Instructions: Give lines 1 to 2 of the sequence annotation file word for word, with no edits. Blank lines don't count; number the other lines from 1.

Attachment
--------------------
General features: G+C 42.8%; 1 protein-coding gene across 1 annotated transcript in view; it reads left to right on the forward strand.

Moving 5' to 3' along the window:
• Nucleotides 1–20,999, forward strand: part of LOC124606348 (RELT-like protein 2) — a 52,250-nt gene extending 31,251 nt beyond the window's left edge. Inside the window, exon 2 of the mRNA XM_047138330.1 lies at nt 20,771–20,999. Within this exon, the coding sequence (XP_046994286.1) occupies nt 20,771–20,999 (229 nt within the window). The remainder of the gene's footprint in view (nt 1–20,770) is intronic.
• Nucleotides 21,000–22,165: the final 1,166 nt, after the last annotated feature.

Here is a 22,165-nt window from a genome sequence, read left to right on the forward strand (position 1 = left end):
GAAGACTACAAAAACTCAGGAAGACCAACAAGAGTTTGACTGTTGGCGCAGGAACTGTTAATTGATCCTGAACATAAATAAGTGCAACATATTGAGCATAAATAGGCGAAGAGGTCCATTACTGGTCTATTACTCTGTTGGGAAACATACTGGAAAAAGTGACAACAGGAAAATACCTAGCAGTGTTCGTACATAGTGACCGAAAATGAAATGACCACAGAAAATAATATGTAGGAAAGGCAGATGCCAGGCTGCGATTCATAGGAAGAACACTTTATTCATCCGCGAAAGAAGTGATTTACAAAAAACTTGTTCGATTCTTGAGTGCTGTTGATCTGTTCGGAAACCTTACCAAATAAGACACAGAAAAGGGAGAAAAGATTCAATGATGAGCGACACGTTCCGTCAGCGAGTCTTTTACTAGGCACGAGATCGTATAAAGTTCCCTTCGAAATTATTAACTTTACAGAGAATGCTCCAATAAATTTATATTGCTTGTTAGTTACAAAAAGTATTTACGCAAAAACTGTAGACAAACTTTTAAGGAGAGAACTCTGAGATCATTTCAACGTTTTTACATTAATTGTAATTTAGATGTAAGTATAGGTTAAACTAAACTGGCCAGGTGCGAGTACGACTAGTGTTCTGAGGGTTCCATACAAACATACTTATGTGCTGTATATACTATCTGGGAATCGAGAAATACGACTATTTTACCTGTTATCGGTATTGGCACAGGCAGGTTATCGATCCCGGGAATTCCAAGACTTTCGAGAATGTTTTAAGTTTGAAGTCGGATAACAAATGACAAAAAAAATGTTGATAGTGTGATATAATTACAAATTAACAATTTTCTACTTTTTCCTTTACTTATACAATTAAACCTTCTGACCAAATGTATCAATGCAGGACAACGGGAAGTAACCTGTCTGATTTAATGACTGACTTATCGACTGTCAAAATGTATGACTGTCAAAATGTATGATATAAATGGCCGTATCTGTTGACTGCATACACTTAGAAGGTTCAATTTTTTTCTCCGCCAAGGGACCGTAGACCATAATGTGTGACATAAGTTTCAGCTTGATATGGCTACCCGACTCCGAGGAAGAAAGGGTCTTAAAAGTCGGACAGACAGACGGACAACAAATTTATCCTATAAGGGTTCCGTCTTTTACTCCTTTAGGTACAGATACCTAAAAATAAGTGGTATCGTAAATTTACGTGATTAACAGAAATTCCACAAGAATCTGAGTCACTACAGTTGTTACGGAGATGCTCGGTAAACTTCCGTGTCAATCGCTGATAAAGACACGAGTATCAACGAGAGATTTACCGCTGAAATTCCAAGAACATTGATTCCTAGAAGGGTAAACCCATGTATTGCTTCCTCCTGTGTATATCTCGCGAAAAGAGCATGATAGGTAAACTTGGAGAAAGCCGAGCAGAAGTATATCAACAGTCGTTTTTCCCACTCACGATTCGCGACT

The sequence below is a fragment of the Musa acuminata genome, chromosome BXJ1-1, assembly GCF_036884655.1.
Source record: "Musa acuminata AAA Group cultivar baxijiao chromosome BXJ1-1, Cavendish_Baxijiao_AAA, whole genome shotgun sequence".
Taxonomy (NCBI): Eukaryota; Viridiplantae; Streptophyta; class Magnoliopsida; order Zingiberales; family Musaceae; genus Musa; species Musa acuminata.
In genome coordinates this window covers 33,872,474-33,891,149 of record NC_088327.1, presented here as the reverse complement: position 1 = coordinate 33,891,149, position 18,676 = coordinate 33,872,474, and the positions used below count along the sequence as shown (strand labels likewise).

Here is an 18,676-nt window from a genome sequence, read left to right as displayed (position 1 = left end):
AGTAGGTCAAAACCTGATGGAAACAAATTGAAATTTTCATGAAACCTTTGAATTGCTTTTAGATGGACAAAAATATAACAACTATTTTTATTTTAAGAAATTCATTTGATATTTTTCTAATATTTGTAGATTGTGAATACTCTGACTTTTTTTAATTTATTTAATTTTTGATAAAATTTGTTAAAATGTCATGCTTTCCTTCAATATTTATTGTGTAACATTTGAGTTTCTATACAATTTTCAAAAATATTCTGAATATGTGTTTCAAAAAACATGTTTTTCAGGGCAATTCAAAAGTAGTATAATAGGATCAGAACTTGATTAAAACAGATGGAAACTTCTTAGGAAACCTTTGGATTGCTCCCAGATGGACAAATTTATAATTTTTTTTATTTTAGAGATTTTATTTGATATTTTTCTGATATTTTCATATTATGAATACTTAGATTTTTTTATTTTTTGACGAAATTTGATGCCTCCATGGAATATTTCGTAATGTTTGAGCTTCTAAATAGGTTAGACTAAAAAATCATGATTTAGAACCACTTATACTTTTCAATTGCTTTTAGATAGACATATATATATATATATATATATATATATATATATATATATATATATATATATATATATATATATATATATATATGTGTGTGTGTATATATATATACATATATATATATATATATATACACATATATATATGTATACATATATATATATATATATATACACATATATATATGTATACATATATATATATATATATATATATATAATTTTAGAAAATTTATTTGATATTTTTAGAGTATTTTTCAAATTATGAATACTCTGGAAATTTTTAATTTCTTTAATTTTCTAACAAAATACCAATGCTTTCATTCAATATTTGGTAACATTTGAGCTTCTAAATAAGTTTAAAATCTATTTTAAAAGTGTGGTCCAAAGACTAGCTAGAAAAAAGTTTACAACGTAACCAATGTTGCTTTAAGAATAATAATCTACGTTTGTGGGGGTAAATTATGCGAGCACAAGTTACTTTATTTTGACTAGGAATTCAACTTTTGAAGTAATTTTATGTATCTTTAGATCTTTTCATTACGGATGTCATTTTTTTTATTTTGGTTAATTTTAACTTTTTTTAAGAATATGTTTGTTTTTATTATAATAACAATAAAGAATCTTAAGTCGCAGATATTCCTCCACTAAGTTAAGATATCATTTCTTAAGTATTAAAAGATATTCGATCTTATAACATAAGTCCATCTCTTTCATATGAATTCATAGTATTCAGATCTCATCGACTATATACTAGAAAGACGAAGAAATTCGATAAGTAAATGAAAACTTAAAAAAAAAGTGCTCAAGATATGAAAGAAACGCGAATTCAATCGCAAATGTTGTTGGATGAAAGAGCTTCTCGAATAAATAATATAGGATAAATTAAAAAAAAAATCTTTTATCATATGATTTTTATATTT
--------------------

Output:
General features: G+C 42.8%; 1 protein-coding gene across 1 annotated transcript in view; it reads left to right on the forward strand.

Moving 5' to 3' along the window: